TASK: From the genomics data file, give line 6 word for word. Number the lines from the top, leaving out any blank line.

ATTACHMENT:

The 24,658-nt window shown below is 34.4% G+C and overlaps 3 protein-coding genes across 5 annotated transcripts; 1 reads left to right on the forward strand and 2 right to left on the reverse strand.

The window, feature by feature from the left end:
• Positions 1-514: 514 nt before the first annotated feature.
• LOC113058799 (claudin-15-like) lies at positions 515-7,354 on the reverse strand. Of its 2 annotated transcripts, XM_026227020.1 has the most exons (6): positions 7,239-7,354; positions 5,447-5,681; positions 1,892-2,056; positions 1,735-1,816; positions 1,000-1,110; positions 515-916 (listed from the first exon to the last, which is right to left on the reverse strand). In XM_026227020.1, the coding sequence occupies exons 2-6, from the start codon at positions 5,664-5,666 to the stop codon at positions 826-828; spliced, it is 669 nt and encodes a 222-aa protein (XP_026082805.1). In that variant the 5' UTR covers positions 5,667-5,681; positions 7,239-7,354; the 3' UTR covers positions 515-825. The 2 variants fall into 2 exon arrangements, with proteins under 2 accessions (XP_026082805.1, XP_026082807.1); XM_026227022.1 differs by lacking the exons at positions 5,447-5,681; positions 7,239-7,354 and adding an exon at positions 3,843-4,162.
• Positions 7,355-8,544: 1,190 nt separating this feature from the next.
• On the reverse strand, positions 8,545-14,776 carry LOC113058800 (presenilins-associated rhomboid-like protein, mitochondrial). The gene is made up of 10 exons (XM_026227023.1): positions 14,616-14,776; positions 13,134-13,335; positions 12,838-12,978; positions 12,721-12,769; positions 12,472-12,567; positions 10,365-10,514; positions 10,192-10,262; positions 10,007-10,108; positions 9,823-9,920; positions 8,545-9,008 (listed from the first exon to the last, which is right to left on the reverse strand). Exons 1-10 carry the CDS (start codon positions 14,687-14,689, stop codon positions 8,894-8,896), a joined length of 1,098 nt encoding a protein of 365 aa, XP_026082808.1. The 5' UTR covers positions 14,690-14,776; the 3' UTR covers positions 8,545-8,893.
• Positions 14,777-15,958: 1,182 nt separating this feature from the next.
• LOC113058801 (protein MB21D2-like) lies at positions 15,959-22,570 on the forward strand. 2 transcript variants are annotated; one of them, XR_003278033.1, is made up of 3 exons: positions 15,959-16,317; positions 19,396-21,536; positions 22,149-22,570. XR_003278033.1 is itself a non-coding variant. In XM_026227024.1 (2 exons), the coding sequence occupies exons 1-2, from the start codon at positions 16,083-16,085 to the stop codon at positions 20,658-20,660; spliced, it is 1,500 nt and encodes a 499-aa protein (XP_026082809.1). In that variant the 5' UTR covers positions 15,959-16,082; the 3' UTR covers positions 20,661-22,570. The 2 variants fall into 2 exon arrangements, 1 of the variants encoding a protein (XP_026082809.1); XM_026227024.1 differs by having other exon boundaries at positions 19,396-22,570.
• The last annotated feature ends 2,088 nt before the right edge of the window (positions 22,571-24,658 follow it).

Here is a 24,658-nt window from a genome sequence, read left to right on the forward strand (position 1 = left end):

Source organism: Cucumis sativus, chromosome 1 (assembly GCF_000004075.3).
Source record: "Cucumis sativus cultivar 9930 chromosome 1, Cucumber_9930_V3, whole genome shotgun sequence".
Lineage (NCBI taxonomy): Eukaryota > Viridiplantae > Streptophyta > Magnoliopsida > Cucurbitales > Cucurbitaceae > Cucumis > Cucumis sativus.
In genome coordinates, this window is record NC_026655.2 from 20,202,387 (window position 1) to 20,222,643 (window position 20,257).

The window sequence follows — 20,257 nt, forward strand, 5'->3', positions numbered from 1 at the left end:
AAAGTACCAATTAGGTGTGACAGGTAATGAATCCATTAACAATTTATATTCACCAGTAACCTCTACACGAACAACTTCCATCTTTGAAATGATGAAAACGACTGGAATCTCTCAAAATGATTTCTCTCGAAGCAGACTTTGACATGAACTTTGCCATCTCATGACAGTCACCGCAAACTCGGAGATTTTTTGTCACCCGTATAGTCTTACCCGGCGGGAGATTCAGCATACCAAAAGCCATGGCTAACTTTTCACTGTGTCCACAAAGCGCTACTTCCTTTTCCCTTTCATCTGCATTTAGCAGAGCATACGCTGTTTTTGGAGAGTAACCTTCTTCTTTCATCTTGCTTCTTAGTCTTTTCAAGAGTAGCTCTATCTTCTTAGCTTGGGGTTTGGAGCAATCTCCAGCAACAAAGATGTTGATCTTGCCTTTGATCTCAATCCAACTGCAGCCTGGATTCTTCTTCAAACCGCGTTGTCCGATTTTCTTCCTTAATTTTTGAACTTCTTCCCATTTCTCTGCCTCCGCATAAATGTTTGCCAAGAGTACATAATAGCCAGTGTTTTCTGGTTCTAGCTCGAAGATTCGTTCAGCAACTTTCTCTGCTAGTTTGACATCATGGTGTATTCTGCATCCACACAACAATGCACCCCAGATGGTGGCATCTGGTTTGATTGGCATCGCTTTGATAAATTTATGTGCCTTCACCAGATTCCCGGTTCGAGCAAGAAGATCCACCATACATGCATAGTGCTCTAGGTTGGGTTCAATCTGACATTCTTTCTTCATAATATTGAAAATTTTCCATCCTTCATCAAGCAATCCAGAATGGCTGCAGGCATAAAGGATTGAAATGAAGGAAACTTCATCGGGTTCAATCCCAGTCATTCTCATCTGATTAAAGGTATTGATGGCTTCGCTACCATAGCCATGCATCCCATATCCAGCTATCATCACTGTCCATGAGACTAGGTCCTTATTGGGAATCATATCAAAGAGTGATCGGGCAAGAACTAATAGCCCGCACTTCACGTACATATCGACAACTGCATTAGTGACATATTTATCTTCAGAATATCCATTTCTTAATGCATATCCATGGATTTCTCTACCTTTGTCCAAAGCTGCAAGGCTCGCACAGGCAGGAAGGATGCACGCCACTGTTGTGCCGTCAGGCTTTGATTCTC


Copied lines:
• On the reverse strand, positions 8,545-14,776 carry LOC113058800 (presenilins-associated rhomboid-like protein, mitochondrial). The gene is made up of 10 exons (XM_026227023.1): positions 14,616-14,776; positions 13,134-13,335; positions 12,838-12,978; positions 12,721-12,769; positions 12,472-12,567; positions 10,365-10,514; positions 10,192-10,262; positions 10,007-10,108; positions 9,823-9,920; positions 8,545-9,008 (listed from the first exon to the last, which is right to left on the reverse strand). Exons 1-10 carry the CDS (start codon positions 14,687-14,689, stop codon positions 8,894-8,896), a joined length of 1,098 nt encoding a protein of 365 aa, XP_026082808.1. The 5' UTR covers positions 14,690-14,776; the 3' UTR covers positions 8,545-8,893.